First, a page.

• Think of a time when you went out of your way to help or defend victims of injustice. What challenges did you face? What were the results?
• Can you think of any opportunities in your school, church, or community where you could take action for a loving cause?

Reference Shelf

Love in the Old Testament

The OT commandments to love one’s neighbor (Lev 19:18) and the stranger as oneself (Lev 19:34) are rooted in God’s love for Israel and for the resident foreigner (Deut 10: 18- 19). The categories “neighbor” and “stranger” include every person an ancient Israelite might encounter. These commandments extend from the natural affection and commitment within the family to encompass the rest of humanity. Love can be commanded because loving actions appropriate to a loving relationship are deeds of will, not the spontaneous products of emotion. Commands prescribing such loving actions toward neighbors and strangers constitute much OT law. The command to love one’s neighbor came to function as a summary of the Law (Mark 12:28-34).

Edwin K. Broadhead, “Love in the Old Testament,” Mercer Dictionary of the Bible, ed. Watson E. Mills et al. (Macon GA: Mercer University Press, 1990), 528.

Love Your Enemies

The final beatitude and final woe focus on being hated, or not, by the wider world, so the turn to “love your enemy” makes sense. The noun “enemies” in v. 27 is elaborated by a series of participles detailing what enemies might do: hate you, curse you, mistreat you, strike your cheek, and take your coat. These are all clearly hostile actions, and the command “love” is likewise elaborated what one does in all those specific situations: do good, bless, pray, turn, and let go (lit., “not withhold”). This is a remarkable list for its variety of more active and more passive behaviors, behaviors that match or do not match the nature of the hostile act. Bless is an active and opposite response to curse: if your enemy pronounces a curse on you, pronounce a blessing on him or her. Prayer offered for those who mistreat you is an active but not opposite response, whereas not withholding your undergarment is a passive and opposite response. Since this is scarcely a catalog of all the ways one can be persecuted, the lists of responses are also only examples, and the variety shows that evil must be opposed by many different means.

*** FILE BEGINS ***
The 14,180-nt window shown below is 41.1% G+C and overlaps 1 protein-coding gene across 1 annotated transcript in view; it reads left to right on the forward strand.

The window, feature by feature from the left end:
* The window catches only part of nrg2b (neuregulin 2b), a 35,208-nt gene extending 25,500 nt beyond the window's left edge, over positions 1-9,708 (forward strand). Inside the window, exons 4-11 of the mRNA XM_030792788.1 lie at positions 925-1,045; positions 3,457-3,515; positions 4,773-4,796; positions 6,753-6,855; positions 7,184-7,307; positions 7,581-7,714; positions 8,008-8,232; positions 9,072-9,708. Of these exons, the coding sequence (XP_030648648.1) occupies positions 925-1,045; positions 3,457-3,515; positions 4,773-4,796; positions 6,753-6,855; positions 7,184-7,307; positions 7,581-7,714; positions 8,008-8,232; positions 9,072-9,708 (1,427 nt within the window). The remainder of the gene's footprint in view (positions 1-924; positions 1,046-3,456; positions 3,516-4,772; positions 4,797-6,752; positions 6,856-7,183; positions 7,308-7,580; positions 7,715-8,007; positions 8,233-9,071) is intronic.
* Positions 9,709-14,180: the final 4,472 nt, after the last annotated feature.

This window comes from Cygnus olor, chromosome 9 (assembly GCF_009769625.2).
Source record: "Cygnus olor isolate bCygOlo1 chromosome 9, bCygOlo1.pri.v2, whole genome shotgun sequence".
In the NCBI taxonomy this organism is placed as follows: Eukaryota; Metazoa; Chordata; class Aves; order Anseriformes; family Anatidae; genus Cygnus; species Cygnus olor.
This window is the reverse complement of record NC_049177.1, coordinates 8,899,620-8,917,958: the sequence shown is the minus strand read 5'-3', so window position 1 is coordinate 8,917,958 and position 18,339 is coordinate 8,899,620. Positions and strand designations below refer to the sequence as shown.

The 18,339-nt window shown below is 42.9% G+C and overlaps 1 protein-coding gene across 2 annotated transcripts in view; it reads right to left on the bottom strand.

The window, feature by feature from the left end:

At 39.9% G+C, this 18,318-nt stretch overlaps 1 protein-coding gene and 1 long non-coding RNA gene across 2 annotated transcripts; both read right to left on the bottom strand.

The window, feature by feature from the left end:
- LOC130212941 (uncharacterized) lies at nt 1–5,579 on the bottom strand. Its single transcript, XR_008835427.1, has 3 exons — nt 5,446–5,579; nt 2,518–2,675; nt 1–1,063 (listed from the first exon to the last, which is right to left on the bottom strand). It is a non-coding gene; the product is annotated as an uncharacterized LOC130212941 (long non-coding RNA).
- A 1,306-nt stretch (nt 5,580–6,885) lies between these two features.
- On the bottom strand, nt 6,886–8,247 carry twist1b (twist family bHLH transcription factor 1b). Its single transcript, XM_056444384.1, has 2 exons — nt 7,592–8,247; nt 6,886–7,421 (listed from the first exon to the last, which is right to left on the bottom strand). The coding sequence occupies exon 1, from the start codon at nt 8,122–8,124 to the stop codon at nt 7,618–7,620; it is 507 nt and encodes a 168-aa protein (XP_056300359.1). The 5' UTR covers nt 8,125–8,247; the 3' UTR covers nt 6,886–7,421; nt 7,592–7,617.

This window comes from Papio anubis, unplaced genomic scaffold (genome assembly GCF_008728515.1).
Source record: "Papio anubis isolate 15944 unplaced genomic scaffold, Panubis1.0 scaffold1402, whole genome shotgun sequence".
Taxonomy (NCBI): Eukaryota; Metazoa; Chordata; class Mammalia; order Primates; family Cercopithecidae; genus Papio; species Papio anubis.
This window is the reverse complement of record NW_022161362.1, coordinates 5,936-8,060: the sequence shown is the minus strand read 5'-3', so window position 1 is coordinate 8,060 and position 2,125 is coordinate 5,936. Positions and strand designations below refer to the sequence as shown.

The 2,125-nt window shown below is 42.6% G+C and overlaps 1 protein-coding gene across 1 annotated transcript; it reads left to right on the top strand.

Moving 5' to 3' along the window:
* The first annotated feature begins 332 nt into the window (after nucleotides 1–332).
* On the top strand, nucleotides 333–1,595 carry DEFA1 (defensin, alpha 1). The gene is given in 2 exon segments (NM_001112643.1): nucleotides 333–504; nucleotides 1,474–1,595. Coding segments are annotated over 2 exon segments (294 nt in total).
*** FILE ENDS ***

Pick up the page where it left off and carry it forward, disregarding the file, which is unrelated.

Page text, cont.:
“Do good” is broad, but it also probably sounded more specific in Luke’s day than in ours: more like “do good deeds” than “have a good attitude.” Those who hate you, in Luke’s thinking, are not just harboring ill will; they are your enemies, those people who populate the psalms who are always trying to trip you up, who laugh at your misfortune, who rub salt in your wounds by saying that you suffer because you are sinful. Your responsibility to them is not simply to have a good attitude, but to find ways to do them good – on the whole, a much more practical goal for the follower of Jesus than the goal of trying to work up what we think of as the emotion of love. That is, once we realize that we have an adversary who is actively trying to do us harm, our responsibilities are to pray for him or her, to look for opportunities to do him or her a good turn, and to avoid any sort of retaliation.

Richard B. Vinson, Luke, Smyth & Helwys Bible Commentary (Macon GA: Smyth & Helwys, 2008), 187.

Michelle Meredith is a graduate of Mercer University, where she was the editor for literary and arts magazine The Dulcimer. She taught third and fourth grade in Mississippi for two years with Teach for America and became even more obsessed with live music and southern food (don’t even get her started on Delta tamales). She loves comedy, board games, roller derby, and hanging out with her dog. She is happy to be back in Macon, Georgia as the associate editor of Formations.